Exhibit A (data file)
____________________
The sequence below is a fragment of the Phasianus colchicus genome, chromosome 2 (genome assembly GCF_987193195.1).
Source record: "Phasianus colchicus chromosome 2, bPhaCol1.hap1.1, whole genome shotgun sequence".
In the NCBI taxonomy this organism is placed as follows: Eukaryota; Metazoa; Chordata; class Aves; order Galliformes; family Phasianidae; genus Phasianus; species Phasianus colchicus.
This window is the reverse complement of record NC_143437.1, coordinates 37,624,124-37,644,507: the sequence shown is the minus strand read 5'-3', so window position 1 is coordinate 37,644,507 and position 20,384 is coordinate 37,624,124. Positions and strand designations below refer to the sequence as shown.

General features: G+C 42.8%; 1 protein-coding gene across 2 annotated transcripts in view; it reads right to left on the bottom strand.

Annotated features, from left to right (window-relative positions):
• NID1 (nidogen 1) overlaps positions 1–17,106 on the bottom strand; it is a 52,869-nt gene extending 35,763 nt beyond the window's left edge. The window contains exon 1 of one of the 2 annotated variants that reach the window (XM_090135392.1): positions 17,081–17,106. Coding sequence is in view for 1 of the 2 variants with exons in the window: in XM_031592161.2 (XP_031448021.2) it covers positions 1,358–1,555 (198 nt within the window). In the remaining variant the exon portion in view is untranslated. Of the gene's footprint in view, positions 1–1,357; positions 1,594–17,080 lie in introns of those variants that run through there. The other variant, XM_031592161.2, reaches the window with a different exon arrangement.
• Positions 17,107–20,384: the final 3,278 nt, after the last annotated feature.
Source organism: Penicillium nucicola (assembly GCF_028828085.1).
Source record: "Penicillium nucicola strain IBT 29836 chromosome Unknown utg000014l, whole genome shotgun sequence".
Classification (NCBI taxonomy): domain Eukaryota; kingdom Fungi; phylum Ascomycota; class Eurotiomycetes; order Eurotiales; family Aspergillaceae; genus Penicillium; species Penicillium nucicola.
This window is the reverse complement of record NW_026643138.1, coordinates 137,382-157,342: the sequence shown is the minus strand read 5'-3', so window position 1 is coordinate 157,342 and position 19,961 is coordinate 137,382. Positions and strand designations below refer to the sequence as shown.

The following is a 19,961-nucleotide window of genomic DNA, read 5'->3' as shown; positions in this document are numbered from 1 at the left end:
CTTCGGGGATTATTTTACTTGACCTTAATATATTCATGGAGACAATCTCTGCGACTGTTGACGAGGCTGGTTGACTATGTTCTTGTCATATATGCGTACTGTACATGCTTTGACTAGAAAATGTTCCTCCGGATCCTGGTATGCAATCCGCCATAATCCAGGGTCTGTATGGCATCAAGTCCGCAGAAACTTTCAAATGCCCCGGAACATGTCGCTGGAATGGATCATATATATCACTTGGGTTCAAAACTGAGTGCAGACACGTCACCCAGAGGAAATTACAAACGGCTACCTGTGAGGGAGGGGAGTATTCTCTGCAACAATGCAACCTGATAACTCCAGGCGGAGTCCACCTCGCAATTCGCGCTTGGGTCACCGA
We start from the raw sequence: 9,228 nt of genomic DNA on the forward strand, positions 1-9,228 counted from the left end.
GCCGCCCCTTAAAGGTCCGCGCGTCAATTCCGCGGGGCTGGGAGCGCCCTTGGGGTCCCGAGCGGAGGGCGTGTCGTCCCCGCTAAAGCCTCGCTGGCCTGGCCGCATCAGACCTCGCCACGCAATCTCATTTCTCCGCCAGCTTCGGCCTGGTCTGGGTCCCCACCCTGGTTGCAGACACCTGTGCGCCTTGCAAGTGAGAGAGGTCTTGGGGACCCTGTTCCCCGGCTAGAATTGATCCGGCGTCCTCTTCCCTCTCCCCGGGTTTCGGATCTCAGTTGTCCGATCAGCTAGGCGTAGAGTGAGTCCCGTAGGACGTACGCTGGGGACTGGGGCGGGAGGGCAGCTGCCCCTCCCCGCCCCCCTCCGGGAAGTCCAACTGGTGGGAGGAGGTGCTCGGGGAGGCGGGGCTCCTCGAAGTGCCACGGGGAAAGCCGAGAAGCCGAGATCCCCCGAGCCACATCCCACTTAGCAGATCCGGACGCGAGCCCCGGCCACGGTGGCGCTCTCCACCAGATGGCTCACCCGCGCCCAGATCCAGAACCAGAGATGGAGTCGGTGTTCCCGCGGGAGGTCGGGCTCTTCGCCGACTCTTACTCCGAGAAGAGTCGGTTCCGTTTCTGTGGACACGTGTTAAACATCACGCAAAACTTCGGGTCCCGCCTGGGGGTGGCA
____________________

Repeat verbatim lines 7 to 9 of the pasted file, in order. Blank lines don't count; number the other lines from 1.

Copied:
• NID1 (nidogen 1) overlaps positions 1–17,106 on the bottom strand; it is a 52,869-nt gene extending 35,763 nt beyond the window's left edge. The window contains exon 1 of one of the 2 annotated variants that reach the window (XM_090135392.1): positions 17,081–17,106. Coding sequence is in view for 1 of the 2 variants with exons in the window: in XM_031592161.2 (XP_031448021.2) it covers positions 1,358–1,555 (198 nt within the window). In the remaining variant the exon portion in view is untranslated. Of the gene's footprint in view, positions 1–1,357; positions 1,594–17,080 lie in introns of those variants that run through there. The other variant, XM_031592161.2, reaches the window with a different exon arrangement.
• Positions 17,107–20,384: the final 3,278 nt, after the last annotated feature.
Source organism: Penicillium nucicola (assembly GCF_028828085.1).